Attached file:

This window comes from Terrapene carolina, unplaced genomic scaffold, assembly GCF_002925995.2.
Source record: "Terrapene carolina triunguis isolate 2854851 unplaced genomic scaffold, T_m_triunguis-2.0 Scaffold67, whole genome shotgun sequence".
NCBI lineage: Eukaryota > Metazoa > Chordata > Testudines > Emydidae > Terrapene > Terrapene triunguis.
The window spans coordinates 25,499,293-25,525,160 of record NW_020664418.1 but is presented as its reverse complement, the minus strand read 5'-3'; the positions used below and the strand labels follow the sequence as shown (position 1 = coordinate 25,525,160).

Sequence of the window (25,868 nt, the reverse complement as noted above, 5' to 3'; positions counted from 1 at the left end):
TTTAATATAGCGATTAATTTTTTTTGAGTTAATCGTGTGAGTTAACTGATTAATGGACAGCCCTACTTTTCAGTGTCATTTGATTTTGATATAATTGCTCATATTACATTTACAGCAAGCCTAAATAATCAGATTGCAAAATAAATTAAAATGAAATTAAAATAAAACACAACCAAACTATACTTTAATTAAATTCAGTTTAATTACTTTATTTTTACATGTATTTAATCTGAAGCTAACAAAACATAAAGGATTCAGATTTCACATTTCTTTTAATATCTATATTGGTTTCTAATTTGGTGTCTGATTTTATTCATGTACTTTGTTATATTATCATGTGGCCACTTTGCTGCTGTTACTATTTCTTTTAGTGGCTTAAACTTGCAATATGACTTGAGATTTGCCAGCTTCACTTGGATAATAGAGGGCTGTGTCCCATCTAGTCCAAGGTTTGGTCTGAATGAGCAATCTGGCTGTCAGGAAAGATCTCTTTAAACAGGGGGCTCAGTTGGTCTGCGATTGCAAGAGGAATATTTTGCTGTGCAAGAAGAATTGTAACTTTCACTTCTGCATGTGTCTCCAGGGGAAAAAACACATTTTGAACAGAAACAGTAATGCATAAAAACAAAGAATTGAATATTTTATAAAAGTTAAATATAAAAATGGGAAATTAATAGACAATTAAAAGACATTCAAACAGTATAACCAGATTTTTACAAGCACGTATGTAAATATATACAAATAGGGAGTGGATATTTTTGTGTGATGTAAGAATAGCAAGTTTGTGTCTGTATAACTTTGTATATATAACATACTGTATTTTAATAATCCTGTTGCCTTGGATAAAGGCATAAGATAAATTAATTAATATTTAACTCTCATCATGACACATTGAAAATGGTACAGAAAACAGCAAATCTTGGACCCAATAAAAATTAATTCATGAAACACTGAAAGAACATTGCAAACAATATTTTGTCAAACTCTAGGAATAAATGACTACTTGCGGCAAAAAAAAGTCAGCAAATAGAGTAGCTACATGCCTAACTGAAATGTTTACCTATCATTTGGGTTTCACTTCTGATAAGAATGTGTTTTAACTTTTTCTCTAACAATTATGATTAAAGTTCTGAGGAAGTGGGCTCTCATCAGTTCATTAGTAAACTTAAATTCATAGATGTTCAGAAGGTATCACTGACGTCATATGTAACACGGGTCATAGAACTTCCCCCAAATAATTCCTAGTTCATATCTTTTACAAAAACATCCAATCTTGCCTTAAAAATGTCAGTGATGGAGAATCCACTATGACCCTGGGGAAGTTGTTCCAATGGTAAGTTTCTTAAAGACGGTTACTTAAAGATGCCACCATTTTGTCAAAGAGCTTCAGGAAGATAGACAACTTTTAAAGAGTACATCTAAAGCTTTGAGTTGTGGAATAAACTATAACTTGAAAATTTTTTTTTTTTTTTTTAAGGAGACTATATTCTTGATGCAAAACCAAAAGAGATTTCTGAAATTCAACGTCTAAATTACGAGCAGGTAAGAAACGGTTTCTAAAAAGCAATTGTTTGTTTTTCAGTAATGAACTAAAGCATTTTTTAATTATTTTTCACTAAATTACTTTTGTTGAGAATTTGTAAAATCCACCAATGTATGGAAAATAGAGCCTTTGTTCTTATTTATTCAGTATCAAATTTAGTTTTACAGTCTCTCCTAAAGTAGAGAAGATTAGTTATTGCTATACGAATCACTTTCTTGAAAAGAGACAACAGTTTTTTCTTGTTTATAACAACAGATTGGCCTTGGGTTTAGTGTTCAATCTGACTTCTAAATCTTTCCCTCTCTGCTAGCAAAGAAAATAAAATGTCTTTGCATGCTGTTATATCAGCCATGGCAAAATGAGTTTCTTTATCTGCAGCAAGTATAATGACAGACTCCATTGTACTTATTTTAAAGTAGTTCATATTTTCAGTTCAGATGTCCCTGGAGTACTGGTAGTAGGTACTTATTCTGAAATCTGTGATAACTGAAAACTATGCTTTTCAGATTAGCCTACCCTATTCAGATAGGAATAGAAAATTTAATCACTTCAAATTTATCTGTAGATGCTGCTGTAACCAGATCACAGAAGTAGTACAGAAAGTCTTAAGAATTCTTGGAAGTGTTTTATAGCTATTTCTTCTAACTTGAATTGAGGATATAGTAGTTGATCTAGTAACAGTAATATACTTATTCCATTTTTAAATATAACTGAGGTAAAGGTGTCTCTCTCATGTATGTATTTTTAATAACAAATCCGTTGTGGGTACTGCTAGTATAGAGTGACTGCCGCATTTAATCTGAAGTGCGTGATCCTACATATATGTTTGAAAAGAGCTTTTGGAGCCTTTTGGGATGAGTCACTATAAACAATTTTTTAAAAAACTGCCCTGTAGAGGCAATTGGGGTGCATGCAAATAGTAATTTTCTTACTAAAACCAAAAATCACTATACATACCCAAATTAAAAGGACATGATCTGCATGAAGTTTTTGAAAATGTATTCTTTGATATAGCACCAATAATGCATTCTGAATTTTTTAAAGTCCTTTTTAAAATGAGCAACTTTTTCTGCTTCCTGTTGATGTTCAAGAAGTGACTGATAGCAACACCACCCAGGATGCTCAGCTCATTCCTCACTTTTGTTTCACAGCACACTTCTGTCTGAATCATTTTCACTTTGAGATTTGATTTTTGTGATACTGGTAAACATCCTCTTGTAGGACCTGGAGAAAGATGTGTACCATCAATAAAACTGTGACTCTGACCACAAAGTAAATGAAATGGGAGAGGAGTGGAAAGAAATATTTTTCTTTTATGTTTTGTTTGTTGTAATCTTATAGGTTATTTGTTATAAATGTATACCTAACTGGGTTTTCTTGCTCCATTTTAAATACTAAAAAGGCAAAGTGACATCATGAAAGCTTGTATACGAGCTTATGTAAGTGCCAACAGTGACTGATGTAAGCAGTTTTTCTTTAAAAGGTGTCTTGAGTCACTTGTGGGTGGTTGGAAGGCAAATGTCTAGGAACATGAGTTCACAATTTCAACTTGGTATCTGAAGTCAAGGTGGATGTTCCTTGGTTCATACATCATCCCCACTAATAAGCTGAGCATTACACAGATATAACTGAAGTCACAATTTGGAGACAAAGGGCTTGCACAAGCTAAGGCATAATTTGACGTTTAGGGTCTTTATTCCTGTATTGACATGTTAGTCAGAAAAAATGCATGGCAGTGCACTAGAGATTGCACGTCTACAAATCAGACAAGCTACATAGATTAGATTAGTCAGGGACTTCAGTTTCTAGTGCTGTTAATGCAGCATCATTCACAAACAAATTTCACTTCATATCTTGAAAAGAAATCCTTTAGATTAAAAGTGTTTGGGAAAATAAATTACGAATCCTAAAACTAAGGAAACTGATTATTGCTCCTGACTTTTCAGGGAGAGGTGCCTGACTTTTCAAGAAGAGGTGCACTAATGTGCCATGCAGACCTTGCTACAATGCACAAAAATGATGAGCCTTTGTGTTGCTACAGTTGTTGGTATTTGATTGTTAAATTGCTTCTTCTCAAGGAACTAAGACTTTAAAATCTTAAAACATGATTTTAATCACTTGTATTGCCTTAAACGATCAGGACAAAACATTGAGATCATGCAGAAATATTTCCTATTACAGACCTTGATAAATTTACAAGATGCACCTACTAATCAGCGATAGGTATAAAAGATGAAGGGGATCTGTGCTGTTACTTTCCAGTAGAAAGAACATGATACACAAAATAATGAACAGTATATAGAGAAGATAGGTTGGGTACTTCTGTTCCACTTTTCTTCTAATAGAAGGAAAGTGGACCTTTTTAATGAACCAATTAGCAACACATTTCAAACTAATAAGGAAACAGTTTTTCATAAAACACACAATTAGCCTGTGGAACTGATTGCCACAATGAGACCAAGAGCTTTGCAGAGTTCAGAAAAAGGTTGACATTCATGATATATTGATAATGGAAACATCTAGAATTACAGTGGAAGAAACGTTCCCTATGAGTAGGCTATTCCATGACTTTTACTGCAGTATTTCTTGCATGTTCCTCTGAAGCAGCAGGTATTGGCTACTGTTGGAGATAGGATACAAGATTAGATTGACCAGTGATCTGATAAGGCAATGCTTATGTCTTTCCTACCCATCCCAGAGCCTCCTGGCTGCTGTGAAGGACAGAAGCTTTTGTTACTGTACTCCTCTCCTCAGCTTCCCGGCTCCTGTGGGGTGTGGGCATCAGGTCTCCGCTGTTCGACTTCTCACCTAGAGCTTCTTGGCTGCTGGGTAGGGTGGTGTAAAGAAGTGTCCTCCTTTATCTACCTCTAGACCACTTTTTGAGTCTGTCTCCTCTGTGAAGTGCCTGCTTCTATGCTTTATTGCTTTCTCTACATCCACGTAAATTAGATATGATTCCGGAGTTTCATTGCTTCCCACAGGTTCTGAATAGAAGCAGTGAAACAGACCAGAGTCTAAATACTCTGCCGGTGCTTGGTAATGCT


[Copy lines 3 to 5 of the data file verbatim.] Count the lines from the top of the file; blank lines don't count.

NCBI lineage: Eukaryota > Metazoa > Chordata > Testudines > Emydidae > Terrapene > Terrapene triunguis.
The window spans coordinates 25,499,293-25,525,160 of record NW_020664418.1 but is presented as its reverse complement, the minus strand read 5'-3'; the positions used below and the strand labels follow the sequence as shown (position 1 = coordinate 25,525,160).

Sequence of the window (25,868 nt, the reverse complement as noted above, 5' to 3'; positions counted from 1 at the left end):